Another study has looked at the role of peri-operative KRAS-mutant ctDNA in resectable PDAC by collecting plasma samples from 31 patients and analysing ctDNA using ddPCR.94 Six of the 31 patients who had surgery tested positive for postoperative ctDNA. The presence of ctDNA after surgery was linked with significantly poorer RFS (4.6 versus 17.6 months; p=0.03) and OS (19.3 versus 32.2 months; p=0.027).

Our group recently conducted a comprehensive review and meta-analysis to assess the prognostic significance of KRAS-mutated ctDNA in resectable PDAC.95 A total of 13 studies and 954 patients were included in the final analysis. Compared with negative ctDNA, positive ctDNA in the preoperative setting was associated with worse RFS (HR 2.067, 95% CI 1.346–3.174; p<0.001) and OS (HR 2.170, 95% CI, 1.451–3.245; p<0.001). In the postoperative setting, positive ctDNA was again associated with worse RFS (HR 2.986, 95% CI 1.897–4.699; p<0.001) and OS (HR 5.812, 95% CI 1.757–19.228; p=0.004) compared with negative ctDNA.

At the American Society of Clinical Oncology GI 2022 conference, a prospective cohort study was presented that examined the prognostic value of a personalized and tumour-informed ctDNA test (Signatera bespoke multiplex PCR NGS assay) in 93 patients with PDAC.96 Postoperative ctDNA positivity at any time was associated with poorer RFS compared with ctDNA negativity (HR 8.0, 95% CI 3.4–18.7; p=1.6×10).Elevated cancer antigen (CA) 19-9, on the other hand, was not linked with RFS (p=0.35).

At the time of writing, there is growing evidence supporting the use of ctDNA as a marker of MRD in resectable PDAC (Table 2),54,94,97–108 which might have implications for the aggressiveness of monitoring and length of adjuvant therapy in PDAC. However, more prospective trials are needed to assess this utility.

Minimal residual disease in other gastrointestinal cancers

A limited number of studies have investigated whether ctDNA can be used as a predictive or prognostic tool in other cancers such as upper GI malignancies. One prospective study enrolled 97 patients with oesophageal adenocarcinoma treated with neoadjuvant chemotherapy and surgery to determine whether ctDNA was correlated with survival.65 Out of 77 patients with available postoperative ctDNA samples and a known cause of death, 36 (47%) had recurrent disease within 60 months of follow-up. Sixteen out of 77 patients (21%) were ctDNA positive following resection, and recurrence was observed in 12 of these patients (75%). Furthermore, the mean cancer-specific survival for ctDNA-positive patients was half that of ctDNA-negative patients (14.9 versus 29.5 months; HR 2.32, 95% CI 1.14–4.73; p=0.03), and ctDNA-positive patients also had worse DFS (HR 2.35, 95% CI 1.18–4.72; p=0.01). In another study of oesophageal cancers, Azad et al. tested for ctDNA before and after neoadjuvant chemoradiation, and reported that ctDNA detection after chemoradiation was associated with tumour progression, distant metastases and inferior survival.109 For patients who did not proceed with surgery, ctDNA combined with metabolic imaging analyses after chemoradiation was more sensitive than ctDNA alone or positron emission tomography–computed tomography alone in predicting recurrence (sensitivities of 100%, 71.4% and 57.1%, respectively).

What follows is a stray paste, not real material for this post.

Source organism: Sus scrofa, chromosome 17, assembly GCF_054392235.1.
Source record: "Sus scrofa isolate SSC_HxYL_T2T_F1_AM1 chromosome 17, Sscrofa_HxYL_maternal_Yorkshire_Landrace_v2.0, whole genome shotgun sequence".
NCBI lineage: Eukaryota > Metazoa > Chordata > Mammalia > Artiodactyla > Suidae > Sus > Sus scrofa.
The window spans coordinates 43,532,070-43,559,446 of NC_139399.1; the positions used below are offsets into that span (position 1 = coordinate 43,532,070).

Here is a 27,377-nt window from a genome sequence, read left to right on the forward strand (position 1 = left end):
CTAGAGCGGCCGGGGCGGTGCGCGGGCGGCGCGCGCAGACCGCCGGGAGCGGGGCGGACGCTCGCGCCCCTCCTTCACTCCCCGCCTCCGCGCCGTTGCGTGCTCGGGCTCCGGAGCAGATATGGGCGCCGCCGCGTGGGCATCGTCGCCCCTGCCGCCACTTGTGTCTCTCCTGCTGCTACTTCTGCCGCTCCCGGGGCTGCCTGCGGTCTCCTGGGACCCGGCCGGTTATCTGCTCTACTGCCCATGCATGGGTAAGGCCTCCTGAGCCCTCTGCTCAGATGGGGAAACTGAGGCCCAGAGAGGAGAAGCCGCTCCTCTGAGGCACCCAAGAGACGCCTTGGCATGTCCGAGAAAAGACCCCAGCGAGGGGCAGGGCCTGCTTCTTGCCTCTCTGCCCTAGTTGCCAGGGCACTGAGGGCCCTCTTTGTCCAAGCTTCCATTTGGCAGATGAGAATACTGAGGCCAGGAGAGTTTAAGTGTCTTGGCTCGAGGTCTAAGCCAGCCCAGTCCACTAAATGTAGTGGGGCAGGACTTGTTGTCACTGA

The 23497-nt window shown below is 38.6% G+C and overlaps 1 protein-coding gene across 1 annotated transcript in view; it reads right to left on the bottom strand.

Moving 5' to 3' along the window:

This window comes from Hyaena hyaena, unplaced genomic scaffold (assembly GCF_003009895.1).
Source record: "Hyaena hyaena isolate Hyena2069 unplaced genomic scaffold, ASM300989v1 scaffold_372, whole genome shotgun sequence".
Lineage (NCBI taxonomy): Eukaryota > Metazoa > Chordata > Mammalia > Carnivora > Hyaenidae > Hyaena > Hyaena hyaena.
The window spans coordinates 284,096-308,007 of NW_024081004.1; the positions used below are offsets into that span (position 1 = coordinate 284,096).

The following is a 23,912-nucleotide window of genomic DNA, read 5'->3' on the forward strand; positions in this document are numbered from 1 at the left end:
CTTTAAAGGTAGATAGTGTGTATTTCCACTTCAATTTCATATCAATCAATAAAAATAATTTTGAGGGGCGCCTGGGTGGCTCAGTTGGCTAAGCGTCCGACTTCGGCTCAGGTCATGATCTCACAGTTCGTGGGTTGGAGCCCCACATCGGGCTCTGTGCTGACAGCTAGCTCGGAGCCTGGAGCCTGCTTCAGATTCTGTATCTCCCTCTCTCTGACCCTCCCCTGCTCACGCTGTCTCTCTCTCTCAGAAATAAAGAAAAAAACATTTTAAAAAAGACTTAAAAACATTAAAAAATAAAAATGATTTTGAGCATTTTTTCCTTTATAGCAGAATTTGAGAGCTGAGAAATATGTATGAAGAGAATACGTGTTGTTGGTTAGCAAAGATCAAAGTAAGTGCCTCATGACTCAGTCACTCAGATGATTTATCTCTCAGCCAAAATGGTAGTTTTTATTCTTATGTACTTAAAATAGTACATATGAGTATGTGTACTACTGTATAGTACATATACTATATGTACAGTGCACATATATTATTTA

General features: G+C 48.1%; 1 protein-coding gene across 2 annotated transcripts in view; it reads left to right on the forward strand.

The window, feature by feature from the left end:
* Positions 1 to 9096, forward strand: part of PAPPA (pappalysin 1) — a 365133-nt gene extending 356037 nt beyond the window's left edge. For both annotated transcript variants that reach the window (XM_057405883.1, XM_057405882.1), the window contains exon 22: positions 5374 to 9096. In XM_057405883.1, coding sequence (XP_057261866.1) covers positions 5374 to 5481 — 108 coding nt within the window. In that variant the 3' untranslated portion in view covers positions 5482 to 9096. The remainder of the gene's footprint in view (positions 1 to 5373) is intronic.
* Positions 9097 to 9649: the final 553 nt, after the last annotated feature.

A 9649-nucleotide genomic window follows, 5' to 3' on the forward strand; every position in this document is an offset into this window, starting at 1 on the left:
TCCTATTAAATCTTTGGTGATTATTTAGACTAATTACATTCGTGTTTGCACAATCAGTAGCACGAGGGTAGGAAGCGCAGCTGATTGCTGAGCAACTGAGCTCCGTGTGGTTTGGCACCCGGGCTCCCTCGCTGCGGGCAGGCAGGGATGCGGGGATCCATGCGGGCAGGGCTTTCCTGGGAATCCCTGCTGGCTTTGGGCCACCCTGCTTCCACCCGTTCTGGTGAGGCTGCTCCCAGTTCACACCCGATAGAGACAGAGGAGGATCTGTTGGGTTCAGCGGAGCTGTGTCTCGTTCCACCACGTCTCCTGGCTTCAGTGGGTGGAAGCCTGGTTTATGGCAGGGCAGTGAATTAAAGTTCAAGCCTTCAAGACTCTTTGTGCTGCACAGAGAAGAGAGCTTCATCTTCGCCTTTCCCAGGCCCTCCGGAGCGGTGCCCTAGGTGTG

In gastric cancer, one study has reported on 46 patients with stage I–III disease who underwent surgical resection with curative intent.23 The sensitivity and specificity of a positive, post-treatment ctDNA result predicting recurrence at 30 months were 39% and 100%, respectively. Additionally, ctDNA positivity after surgical resection was associated with statistically significantly worse DFS (HR 6.56, 95% CI 8.316–208.5; p<0.0001) and OS (HR 5.959, 95% CI 3.765–138.1; p=0.0007). Serial, longitudinal testing was also prognostic and identified emerging mutations during and after systemic therapy. Interestingly, this study also reported that ctDNA was detected a median of 179 days prior to radiographic evidence of recurrence. This opens the possibility for ctDNA to be used as a marker to intensify therapy earlier in these types of cancer. Recently, Huffman et al. used the Signatera tumour-informed MRD assay prospectively in 254 patients with oesophageal, gastro-oesophageal junction and gastric carcinomas. These researchers reported ctDNA positivity rates of 22.6–46.9% for resected localized disease and 62.5–100% for stage IV disease.110 MRD detection was similarly associated with worse survival outcomes. While these studies are beginning to demonstrate the prognostic potential of ctDNA in upper GI cancers, further data are needed to validate ctDNA as a tool to risk-stratify patients in controversial clinical scenarios in addition to detecting MRD after all definitive therapy. For example, ctDNA in combination with other diagnostics could potentially be applied to predict complete clinical or pathological responses after neoadjuvant therapies and select patients who may safely